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COLUMN: Seeing wild orchids calls for a 'happy dance'

'The real attraction is the form and structure of the individual flower,' says outdoors columnist

Orchids are a fussy bunch of plants. They grow only if the soil pH is just right, if the moisture is just right, if the amount of sunlight is just right, reproduce only if the right kind of pollinators are in the neighbourhood. There is no wonder as to why botanists get a little excited when they encounter a real, live orchid in the wild.

Such was my state of euphoria whilst assisting staff from the Nature Conservancy of Canada on a project out in the ‘big sky’ country of the Carden Plain. Although we were officially scouting for the invasive dog-strangling vine, there was keen interest to learn about all the other botanical gems that grow on a limestone alvar.

As we tested each other on who could remember the recently learned names of harebell, Deptford pink, tall cinquefoil, long-leaved bluets and scarlet cup, I suddenly started into my happy dance. (Every botanist has a ‘happy dance’ although most, like myself, can conceal it fairly well.) However, my windmilling arms inviting all to come closer did pique their interest.


Growing in a scattered clump were seven gloriously bloomed, ragged-fringed orchids. This species is not one of those garishly coloured “look at me” orchids. No, this one blends in with its surroundings quite well. The blossoms are a pale yellowish green with white highlights. The real attraction is the form and structure of the individual flower.

The petals on an orchid tend to grow upside down as the whole bloom twists around upon opening, and what should be a large sheltering petal positioned above is now a large ‘lip’ on the bottom side. Sometimes this lip is a pouch, as found in the lady’s-slipper group, but this one has a torn-edges look that makes it one of the fringed orchids.

In our area, if you work hard and are somewhat lucky, can be found white fringed orchid, purple fringed orchid and prairie fringed orchid. All like a damp substrate with a good amount of available sunshine. The pockets of soil on the alvar provided just enough moisture to allow these magnificent plants to grow.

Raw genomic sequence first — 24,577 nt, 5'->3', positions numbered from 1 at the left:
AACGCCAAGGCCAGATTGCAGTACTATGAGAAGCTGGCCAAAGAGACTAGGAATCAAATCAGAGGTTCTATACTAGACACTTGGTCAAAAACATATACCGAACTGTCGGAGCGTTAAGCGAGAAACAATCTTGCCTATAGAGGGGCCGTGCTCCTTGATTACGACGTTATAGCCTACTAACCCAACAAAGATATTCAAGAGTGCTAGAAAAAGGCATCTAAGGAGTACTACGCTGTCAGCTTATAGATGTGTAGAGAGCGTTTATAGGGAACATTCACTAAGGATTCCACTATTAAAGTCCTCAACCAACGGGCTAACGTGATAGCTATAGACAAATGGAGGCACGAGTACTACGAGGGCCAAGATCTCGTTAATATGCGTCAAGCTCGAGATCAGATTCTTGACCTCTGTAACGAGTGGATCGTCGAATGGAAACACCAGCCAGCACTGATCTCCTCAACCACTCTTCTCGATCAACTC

These orchids attract the required pollinators not so much by way of showy petals that scream “eat here” but rather by the gentle release of a scent that attracts the winged vectors of pollen transfer. Moths mainly, including the rather unique hummingbird clear-winged moth (another alvar inhabitant). Oh, and male mosquitoes.

There is a spike or raceme of blossoms (sometimes up to 60 per plant) that open first at the bottom and then go up the spike a day at a time. As the lower blooms are a tad more mature, the moths go there first in their search for nectar.

The pollen sacs stick to the tongue and face of the moth and are carried upward to the next flower. Of course, not every moth is capable of this task — just the ones with the correct shaped proboscis (face) to fit within the delicate folds of the orchid petals.

One of the reasons I was so excited to find these ragged fringed orchids is they do not bloom every year. They may show up one or two years in a row, but then seem to go into a prolonged resting stage whereby they are absent for several years.

Later we actually found another orchid species, one called slender ladies-tresses, with tiny, delicate, snow-white blossoms twisted along a thin stem. Like the fringed group of orchids, there can be found several species of ladies-tresses within our landscape.

Mid- to late summer is the time to find these special botanical delights. While there are other species of wildflowers popping open right now, orchids remain the highlight of an outing. Go forth and seek your own discoveries! And practise that happy dance. You never know just when it will be called upon.